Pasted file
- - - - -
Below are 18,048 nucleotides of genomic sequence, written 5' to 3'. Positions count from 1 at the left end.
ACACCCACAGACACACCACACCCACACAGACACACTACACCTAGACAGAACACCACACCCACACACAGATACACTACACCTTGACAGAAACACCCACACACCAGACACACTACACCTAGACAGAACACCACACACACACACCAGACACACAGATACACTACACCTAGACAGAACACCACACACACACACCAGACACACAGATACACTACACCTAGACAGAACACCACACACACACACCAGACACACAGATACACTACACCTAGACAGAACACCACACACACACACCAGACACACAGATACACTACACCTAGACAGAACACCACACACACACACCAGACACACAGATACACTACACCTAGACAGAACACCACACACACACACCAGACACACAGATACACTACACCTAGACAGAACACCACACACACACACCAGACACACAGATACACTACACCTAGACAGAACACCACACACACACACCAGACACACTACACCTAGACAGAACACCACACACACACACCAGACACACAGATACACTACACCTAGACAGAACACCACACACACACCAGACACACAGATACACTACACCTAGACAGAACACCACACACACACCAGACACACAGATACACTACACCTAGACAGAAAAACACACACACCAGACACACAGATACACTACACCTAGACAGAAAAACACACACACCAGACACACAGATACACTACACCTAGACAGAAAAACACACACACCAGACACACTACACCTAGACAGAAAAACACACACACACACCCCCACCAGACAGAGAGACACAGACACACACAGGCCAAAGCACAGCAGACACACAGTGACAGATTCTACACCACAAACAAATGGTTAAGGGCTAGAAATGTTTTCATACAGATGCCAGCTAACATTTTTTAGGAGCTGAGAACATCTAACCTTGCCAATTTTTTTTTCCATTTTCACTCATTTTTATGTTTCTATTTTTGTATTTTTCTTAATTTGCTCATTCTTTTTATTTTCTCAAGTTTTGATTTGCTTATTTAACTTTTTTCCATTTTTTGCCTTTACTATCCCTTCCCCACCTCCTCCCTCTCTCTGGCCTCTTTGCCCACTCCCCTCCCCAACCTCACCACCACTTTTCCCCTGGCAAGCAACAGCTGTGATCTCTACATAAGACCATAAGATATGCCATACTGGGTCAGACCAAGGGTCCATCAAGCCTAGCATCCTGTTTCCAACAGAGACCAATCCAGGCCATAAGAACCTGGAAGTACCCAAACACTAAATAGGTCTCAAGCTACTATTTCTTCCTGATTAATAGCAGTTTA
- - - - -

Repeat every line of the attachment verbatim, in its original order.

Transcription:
Below are 18,048 nucleotides of genomic sequence, written 5' to 3'. Positions count from 1 at the left end.
ACACCCACAGACACACCACACCCACACAGACACACTACACCTAGACAGAACACCACACCCACACACAGATACACTACACCTTGACAGAAACACCCACACACCAGACACACTACACCTAGACAGAACACCACACACACACACCAGACACACAGATACACTACACCTAGACAGAACACCACACACACACACCAGACACACAGATACACTACACCTAGACAGAACACCACACACACACACCAGACACACAGATACACTACACCTAGACAGAACACCACACACACACACCAGACACACAGATACACTACACCTAGACAGAACACCACACACACACACCAGACACACAGATACACTACACCTAGACAGAACACCACACACACACACCAGACACACAGATACACTACACCTAGACAGAACACCACACACACACACCAGACACACAGATACACTACACCTAGACAGAACACCACACACACACACCAGACACACTACACCTAGACAGAACACCACACACACACACCAGACACACAGATACACTACACCTAGACAGAACACCACACACACACCAGACACACAGATACACTACACCTAGACAGAACACCACACACACACCAGACACACAGATACACTACACCTAGACAGAAAAACACACACACCAGACACACAGATACACTACACCTAGACAGAAAAACACACACACCAGACACACAGATACACTACACCTAGACAGAAAAACACACACACCAGACACACTACACCTAGACAGAAAAACACACACACACACCCCCACCAGACAGAGAGACACAGACACACACAGGCCAAAGCACAGCAGACACACAGTGACAGATTCTACACCACAAACAAATGGTTAAGGGCTAGAAATGTTTTCATACAGATGCCAGCTAACATTTTTTAGGAGCTGAGAACATCTAACCTTGCCAATTTTTTTTTCCATTTTCACTCATTTTTATGTTTCTATTTTTGTATTTTTCTTAATTTGCTCATTCTTTTTATTTTCTCAAGTTTTGATTTGCTTATTTAACTTTTTTCCATTTTTTGCCTTTACTATCCCTTCCCCACCTCCTCCCTCTCTCTGGCCTCTTTGCCCACTCCCCTCCCCAACCTCACCACCACTTTTCCCCTGGCAAGCAACAGCTGTGATCTCTACATAAGACCATAAGATATGCCATACTGGGTCAGACCAAGGGTCCATCAAGCCTAGCATCCTGTTTCCAACAGAGACCAATCCAGGCCATAAGAACCTGGAAGTACCCAAACACTAAATAGGTCTCAAGCTACTATTTCTTCCTGATTAATAGCAGTTTA